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From "Roy T. Fielding" <field...@kiwi.ics.uci.edu>
Subject Re: cvs commit: apache-2.0/mpm/src/modules/mpm/mpmt_pthread mpmt_pthread.c
Date Sat, 31 Jul 1999 19:23:40 GMT
Ben, you ignorant slut...

>Bearing in mind that the constant FALSE is not defined by C (in other
>words, I meant that NULL is false in a boolean context), you are wrong.

phthht ...  NULL doesn't become false until it is converted to an int
within a boolean context.  (9 - 9) is false by the same logic.  It
evaluates to false, but that doesn't make it equivalent to false
when what we are talking about is code readability.

>NULL is false (lower case used to help make the point that I'm not
>talking about some "false" constant) because if(NULL) fails. The warning
>occurs because in the case in question we were trying to make a boolean
>variable, which you can't do, so we used an integer as a standin, not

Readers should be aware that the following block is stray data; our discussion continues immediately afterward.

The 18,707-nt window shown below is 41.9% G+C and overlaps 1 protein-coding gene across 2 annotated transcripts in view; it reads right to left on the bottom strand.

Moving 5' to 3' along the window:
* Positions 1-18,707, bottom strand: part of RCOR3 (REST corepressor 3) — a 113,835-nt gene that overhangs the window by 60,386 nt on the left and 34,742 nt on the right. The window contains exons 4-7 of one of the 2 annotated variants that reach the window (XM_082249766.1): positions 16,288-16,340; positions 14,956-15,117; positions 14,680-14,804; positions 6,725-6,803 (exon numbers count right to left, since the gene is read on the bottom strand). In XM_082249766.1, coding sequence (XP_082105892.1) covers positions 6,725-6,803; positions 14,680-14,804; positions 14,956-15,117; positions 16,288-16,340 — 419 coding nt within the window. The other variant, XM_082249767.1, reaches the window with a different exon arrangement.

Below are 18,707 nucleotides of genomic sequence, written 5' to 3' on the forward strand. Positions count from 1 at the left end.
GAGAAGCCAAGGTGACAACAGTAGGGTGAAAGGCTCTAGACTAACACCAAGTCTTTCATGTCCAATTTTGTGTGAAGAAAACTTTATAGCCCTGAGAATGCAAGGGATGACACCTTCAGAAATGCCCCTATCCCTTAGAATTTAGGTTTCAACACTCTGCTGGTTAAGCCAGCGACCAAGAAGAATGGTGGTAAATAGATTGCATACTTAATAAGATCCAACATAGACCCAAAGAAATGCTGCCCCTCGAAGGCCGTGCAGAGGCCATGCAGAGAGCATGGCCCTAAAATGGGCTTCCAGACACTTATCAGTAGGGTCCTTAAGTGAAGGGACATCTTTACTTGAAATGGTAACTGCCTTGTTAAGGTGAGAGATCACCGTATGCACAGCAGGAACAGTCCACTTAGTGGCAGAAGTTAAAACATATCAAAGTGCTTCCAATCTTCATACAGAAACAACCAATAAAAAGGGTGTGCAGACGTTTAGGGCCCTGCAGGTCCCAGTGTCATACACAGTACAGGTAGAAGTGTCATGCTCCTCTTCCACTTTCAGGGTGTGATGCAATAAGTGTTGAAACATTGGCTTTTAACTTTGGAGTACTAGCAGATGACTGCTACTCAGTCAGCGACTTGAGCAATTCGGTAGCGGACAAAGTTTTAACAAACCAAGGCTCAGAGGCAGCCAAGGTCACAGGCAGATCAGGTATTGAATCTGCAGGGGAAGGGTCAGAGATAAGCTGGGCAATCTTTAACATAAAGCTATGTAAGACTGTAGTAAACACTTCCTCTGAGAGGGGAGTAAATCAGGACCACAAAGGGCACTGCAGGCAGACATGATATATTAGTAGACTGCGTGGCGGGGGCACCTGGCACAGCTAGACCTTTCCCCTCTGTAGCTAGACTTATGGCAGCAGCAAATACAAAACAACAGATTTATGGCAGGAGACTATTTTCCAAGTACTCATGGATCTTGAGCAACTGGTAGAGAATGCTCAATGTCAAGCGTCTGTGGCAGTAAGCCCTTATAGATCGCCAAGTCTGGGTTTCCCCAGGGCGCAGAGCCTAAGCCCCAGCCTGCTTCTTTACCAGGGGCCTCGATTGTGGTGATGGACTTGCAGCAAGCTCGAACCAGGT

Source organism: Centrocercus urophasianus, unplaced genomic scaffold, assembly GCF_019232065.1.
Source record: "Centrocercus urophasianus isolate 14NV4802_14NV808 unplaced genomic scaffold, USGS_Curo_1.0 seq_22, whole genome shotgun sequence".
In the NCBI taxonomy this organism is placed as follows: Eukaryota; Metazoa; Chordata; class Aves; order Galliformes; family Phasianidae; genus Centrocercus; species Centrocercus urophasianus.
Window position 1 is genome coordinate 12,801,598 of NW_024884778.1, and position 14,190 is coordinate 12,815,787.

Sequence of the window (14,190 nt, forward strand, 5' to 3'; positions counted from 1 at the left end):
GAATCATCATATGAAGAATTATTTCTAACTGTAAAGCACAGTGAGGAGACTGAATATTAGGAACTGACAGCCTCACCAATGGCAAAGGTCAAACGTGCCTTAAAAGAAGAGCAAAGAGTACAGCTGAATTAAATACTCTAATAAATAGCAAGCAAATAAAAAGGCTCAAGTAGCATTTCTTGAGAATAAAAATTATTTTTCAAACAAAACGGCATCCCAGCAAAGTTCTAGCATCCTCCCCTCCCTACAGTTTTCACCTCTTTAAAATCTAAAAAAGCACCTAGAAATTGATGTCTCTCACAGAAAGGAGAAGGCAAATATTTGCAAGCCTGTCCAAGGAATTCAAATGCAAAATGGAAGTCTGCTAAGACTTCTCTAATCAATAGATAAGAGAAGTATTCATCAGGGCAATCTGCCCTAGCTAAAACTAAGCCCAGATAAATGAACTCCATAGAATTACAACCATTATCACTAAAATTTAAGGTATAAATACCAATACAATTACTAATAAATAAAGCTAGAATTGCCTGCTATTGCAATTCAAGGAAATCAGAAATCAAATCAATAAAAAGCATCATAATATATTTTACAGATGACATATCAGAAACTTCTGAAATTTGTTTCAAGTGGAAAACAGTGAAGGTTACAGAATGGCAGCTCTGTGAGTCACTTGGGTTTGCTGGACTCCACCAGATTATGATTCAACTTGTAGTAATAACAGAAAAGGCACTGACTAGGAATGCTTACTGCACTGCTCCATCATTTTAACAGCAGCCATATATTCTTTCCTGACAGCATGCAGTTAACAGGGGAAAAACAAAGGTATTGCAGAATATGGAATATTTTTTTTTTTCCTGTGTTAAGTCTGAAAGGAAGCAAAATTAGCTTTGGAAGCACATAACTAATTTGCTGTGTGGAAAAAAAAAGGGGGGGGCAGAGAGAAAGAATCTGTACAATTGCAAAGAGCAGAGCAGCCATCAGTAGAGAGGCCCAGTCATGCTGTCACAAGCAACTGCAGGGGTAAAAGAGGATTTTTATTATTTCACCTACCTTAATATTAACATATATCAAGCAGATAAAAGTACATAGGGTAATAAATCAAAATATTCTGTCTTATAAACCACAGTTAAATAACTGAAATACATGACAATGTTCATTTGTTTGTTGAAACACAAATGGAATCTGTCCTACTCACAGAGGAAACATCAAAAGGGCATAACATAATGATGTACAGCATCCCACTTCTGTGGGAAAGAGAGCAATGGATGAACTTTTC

>because NULL is not false.
>
>If we had elected to use a pointer as a standin for a boolean, there
>would have been no warning.

That's just because the warning would occur too often, not because it is
somehow the right thing to do.  Implicit type conversion happens.

>> A person who reads code as if pointers are the same as ints just because
>> they have the same machine representation is going to screw up as soon as
>> they get to pointer arithmetic.
>
>This is very true, but since I haven't made that error, hardly relevant.
>
>> I don't care what style you use, so long
>> as you don't teach it to anyone else when I'm in the same room.
>
>Try and stop me, big boy. ;-)
>
>Or, alternatively, lecture me about C style when you've learnt it
>properly.

I usually teach people how to program first.

....Roy

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